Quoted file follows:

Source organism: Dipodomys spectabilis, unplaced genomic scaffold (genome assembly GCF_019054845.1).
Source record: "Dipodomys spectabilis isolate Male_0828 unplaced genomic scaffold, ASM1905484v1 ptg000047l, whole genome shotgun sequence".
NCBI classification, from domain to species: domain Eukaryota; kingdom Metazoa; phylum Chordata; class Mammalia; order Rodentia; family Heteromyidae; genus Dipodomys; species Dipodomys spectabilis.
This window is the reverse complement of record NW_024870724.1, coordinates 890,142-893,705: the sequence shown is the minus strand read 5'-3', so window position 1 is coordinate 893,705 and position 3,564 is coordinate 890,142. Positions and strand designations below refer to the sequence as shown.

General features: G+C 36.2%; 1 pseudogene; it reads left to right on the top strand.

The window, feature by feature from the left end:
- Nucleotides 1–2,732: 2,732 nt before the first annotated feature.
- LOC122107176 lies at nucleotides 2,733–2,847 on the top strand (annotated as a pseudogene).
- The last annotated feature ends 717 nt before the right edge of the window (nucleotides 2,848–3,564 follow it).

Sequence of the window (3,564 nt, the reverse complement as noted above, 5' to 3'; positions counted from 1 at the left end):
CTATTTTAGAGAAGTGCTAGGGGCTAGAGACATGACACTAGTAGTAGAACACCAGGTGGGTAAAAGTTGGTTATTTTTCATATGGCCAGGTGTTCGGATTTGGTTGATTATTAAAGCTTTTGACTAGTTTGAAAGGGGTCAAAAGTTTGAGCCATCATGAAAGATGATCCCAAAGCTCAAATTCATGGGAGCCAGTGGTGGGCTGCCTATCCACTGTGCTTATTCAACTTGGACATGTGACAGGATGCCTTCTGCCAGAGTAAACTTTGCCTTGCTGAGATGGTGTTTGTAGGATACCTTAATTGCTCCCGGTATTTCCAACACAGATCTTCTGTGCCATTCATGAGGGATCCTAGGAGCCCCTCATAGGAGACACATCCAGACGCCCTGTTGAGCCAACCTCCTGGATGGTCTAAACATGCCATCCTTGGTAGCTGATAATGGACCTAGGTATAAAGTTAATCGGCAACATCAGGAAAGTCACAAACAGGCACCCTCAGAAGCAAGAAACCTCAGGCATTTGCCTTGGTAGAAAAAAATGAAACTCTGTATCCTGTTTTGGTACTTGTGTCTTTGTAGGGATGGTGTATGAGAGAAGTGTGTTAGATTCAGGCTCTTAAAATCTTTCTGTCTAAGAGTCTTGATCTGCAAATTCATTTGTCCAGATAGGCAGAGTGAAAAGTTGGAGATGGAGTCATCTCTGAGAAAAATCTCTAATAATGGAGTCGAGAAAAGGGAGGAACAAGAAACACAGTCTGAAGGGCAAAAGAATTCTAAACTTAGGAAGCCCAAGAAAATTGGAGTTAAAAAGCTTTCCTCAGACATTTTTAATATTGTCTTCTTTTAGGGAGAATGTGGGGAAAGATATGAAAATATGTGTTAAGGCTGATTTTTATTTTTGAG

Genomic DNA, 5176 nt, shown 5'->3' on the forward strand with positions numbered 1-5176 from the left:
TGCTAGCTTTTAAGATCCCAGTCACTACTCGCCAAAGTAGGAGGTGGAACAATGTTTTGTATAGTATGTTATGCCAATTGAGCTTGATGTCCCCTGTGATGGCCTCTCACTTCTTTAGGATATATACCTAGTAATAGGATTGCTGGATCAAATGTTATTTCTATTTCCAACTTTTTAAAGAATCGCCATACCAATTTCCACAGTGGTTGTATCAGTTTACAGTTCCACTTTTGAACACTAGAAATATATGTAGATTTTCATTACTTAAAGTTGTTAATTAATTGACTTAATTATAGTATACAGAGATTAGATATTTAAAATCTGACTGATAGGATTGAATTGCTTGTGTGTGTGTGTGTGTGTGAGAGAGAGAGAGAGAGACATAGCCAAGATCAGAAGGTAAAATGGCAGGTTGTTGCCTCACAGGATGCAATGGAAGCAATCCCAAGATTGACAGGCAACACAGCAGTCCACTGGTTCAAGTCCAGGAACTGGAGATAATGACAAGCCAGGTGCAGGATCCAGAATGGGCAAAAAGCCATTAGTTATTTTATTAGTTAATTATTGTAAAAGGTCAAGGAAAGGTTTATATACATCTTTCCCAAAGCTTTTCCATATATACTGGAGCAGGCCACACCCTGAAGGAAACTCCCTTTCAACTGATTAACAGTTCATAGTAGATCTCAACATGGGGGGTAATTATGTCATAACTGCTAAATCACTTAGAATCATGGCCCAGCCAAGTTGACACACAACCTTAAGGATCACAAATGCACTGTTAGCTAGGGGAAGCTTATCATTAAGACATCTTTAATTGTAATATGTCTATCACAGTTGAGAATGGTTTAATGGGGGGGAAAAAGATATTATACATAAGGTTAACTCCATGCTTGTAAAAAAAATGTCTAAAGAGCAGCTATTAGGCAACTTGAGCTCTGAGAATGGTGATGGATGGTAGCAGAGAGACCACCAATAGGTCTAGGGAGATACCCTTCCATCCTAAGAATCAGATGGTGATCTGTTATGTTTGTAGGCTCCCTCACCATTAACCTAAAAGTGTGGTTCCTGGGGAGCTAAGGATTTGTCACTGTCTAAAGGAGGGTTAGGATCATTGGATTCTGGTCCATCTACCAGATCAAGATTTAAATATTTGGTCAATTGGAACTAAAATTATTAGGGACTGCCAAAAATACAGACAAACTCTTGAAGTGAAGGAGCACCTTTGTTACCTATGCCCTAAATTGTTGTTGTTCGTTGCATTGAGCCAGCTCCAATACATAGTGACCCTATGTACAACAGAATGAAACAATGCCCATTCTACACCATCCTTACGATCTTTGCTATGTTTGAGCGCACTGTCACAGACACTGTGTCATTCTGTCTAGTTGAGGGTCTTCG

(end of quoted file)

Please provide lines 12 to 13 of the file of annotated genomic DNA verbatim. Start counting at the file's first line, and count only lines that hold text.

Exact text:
Genomic DNA, 5176 nt, shown 5'->3' on the forward strand with positions numbered 1-5176 from the left:
TGCTAGCTTTTAAGATCCCAGTCACTACTCGCCAAAGTAGGAGGTGGAACAATGTTTTGTATAGTATGTTATGCCAATTGAGCTTGATGTCCCCTGTGATGGCCTCTCACTTCTTTAGGATATATACCTAGTAATAGGATTGCTGGATCAAATGTTATTTCTATTTCCAACTTTTTAAAGAATCGCCATACCAATTTCCACAGTGGTTGTATCAGTTTACAGTTCCACTTTTGAACACTAGAAATATATGTAGATTTTCATTACTTAAAGTTGTTAATTAATTGACTTAATTATAGTATACAGAGATTAGATATTTAAAATCTGACTGATAGGATTGAATTGCTTGTGTGTGTGTGTGTGTGTGAGAGAGAGAGAGAGAGACATAGCCAAGATCAGAAGGTAAAATGGCAGGTTGTTGCCTCACAGGATGCAATGGAAGCAATCCCAAGATTGACAGGCAACACAGCAGTCCACTGGTTCAAGTCCAGGAACTGGAGATAATGACAAGCCAGGTGCAGGATCCAGAATGGGCAAAAAGCCATTAGTTATTTTATTAGTTAATTATTGTAAAAGGTCAAGGAAAGGTTTATATACATCTTTCCCAAAGCTTTTCCATATATACTGGAGCAGGCCACACCCTGAAGGAAACTCCCTTTCAACTGATTAACAGTTCATAGTAGATCTCAACATGGGGGGTAATTATGTCATAACTGCTAAATCACTTAGAATCATGGCCCAGCCAAGTTGACACACAACCTTAAGGATCACAAATGCACTGTTAGCTAGGGGAAGCTTATCATTAAGACATCTTTAATTGTAATATGTCTATCACAGTTGAGAATGGTTTAATGGGGGGGAAAAAGATATTATACATAAGGTTAACTCCATGCTTGTAAAAAAAATGTCTAAAGAGCAGCTATTAGGCAACTTGAGCTCTGAGAATGGTGATGGATGGTAGCAGAGAGACCACCAATAGGTCTAGGGAGATACCCTTCCATCCTAAGAATCAGATGGTGATCTGTTATGTTTGTAGGCTCCCTCACCATTAACCTAAAAGTGTGGTTCCTGGGGAGCTAAGGATTTGTCACTGTCTAAAGGAGGGTTAGGATCATTGGATTCTGGTCCATCTACCAGATCAAGATTTAAATATTTGGTCAATTGGAACTAAAATTATTAGGGACTGCCAAAAATACAGACAAACTCTTGAAGTGAAGGAGCACCTTTGTTACCTATGCCCTAAATTGTTGTTGTTCGTTGCATTGAGCCAGCTCCAATACATAGTGACCCTATGTACAACAGAATGAAACAATGCCCATTCTACACCATCCTTACGATCTTTGCTATGTTTGAGCGCACTGTCACAGACACTGTGTCATTCTGTCTAGTTGAGGGTCTTCG